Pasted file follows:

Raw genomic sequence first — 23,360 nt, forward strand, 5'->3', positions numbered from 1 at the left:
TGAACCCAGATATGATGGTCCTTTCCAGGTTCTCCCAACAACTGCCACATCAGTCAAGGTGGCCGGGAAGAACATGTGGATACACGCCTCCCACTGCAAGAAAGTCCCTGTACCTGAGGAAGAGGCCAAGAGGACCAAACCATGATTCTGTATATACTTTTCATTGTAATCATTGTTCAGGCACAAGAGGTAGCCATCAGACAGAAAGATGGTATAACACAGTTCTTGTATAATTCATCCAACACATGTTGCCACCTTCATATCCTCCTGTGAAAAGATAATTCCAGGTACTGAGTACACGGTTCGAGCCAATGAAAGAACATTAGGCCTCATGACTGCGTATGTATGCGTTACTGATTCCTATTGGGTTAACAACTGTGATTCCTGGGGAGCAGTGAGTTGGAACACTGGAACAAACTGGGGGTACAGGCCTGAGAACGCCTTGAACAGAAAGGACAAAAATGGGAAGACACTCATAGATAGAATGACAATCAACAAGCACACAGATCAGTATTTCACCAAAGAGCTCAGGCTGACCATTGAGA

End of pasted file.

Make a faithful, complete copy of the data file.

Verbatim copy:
Raw genomic sequence first — 23,360 nt, forward strand, 5'->3', positions numbered from 1 at the left:
TGAACCCAGATATGATGGTCCTTTCCAGGTTCTCCCAACAACTGCCACATCAGTCAAGGTGGCCGGGAAGAACATGTGGATACACGCCTCCCACTGCAAGAAAGTCCCTGTACCTGAGGAAGAGGCCAAGAGGACCAAACCATGATTCTGTATATACTTTTCATTGTAATCATTGTTCAGGCACAAGAGGTAGCCATCAGACAGAAAGATGGTATAACACAGTTCTTGTATAATTCATCCAACACATGTTGCCACCTTCATATCCTCCTGTGAAAAGATAATTCCAGGTACTGAGTACACGGTTCGAGCCAATGAAAGAACATTAGGCCTCATGACTGCGTATGTATGCGTTACTGATTCCTATTGGGTTAACAACTGTGATTCCTGGGGAGCAGTGAGTTGGAACACTGGAACAAACTGGGGGTACAGGCCTGAGAACGCCTTGAACAGAAAGGACAAAAATGGGAAGACACTCATAGATAGAATGACAATCAACAAGCACACAGATCAGTATTTCACCAAAGAGCTCAGGCTGACCATTGAGA